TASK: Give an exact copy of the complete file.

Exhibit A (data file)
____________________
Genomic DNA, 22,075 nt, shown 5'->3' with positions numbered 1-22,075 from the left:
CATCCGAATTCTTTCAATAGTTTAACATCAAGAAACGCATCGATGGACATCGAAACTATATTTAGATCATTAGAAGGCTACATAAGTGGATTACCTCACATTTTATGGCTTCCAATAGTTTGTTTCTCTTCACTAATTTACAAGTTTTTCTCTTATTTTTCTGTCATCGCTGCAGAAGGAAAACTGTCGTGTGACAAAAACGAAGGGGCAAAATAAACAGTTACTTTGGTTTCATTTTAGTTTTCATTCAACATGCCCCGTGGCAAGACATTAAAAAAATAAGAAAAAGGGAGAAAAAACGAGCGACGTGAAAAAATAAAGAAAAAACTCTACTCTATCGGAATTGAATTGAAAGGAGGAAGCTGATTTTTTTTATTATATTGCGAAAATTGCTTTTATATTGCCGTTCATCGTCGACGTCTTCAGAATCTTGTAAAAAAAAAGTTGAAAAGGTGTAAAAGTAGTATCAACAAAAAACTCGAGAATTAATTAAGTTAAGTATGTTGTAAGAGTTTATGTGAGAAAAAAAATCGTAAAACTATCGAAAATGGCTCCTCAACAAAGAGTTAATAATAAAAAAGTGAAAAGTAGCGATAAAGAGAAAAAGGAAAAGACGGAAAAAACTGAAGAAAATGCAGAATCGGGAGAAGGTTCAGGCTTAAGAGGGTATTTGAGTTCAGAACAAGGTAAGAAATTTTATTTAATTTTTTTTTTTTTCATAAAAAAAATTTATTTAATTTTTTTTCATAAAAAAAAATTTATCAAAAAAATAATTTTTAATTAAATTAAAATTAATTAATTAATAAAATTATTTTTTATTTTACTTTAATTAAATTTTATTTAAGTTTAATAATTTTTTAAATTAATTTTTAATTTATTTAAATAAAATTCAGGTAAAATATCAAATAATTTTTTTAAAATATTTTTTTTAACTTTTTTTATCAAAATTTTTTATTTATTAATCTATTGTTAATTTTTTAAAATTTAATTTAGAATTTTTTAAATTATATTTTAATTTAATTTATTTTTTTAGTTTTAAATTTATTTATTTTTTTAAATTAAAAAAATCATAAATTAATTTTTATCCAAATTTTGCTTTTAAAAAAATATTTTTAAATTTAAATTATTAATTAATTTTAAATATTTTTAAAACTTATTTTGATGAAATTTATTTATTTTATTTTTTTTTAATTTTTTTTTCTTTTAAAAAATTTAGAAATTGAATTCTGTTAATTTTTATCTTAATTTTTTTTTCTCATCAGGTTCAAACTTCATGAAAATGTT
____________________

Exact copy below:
Genomic DNA, 22,075 nt, shown 5'->3' with positions numbered 1-22,075 from the left:
CATCCGAATTCTTTCAATAGTTTAACATCAAGAAACGCATCGATGGACATCGAAACTATATTTAGATCATTAGAAGGCTACATAAGTGGATTACCTCACATTTTATGGCTTCCAATAGTTTGTTTCTCTTCACTAATTTACAAGTTTTTCTCTTATTTTTCTGTCATCGCTGCAGAAGGAAAACTGTCGTGTGACAAAAACGAAGGGGCAAAATAAACAGTTACTTTGGTTTCATTTTAGTTTTCATTCAACATGCCCCGTGGCAAGACATTAAAAAAATAAGAAAAAGGGAGAAAAAACGAGCGACGTGAAAAAATAAAGAAAAAACTCTACTCTATCGGAATTGAATTGAAAGGAGGAAGCTGATTTTTTTTATTATATTGCGAAAATTGCTTTTATATTGCCGTTCATCGTCGACGTCTTCAGAATCTTGTAAAAAAAAAGTTGAAAAGGTGTAAAAGTAGTATCAACAAAAAACTCGAGAATTAATTAAGTTAAGTATGTTGTAAGAGTTTATGTGAGAAAAAAAATCGTAAAACTATCGAAAATGGCTCCTCAACAAAGAGTTAATAATAAAAAAGTGAAAAGTAGCGATAAAGAGAAAAAGGAAAAGACGGAAAAAACTGAAGAAAATGCAGAATCGGGAGAAGGTTCAGGCTTAAGAGGGTATTTGAGTTCAGAACAAGGTAAGAAATTTTATTTAATTTTTTTTTTTTTCATAAAAAAAATTTATTTAATTTTTTTTCATAAAAAAAAATTTATCAAAAAAATAATTTTTAATTAAATTAAAATTAATTAATTAATAAAATTATTTTTTATTTTACTTTAATTAAATTTTATTTAAGTTTAATAATTTTTTAAATTAATTTTTAATTTATTTAAATAAAATTCAGGTAAAATATCAAATAATTTTTTTAAAATATTTTTTTTAACTTTTTTTATCAAAATTTTTTATTTATTAATCTATTGTTAATTTTTTAAAATTTAATTTAGAATTTTTTAAATTATATTTTAATTTAATTTATTTTTTTAGTTTTAAATTTATTTATTTTTTTAAATTAAAAAAATCATAAATTAATTTTTATCCAAATTTTGCTTTTAAAAAAATATTTTTAAATTTAAATTATTAATTAATTTTAAATATTTTTAAAACTTATTTTGATGAAATTTATTTATTTTATTTTTTTTTAATTTTTTTTTCTTTTAAAAAATTTAGAAATTGAATTCTGTTAATTTTTATCTTAATTTTTTTTTCTCATCAGGTTCAAACTTCATGAAAATGTT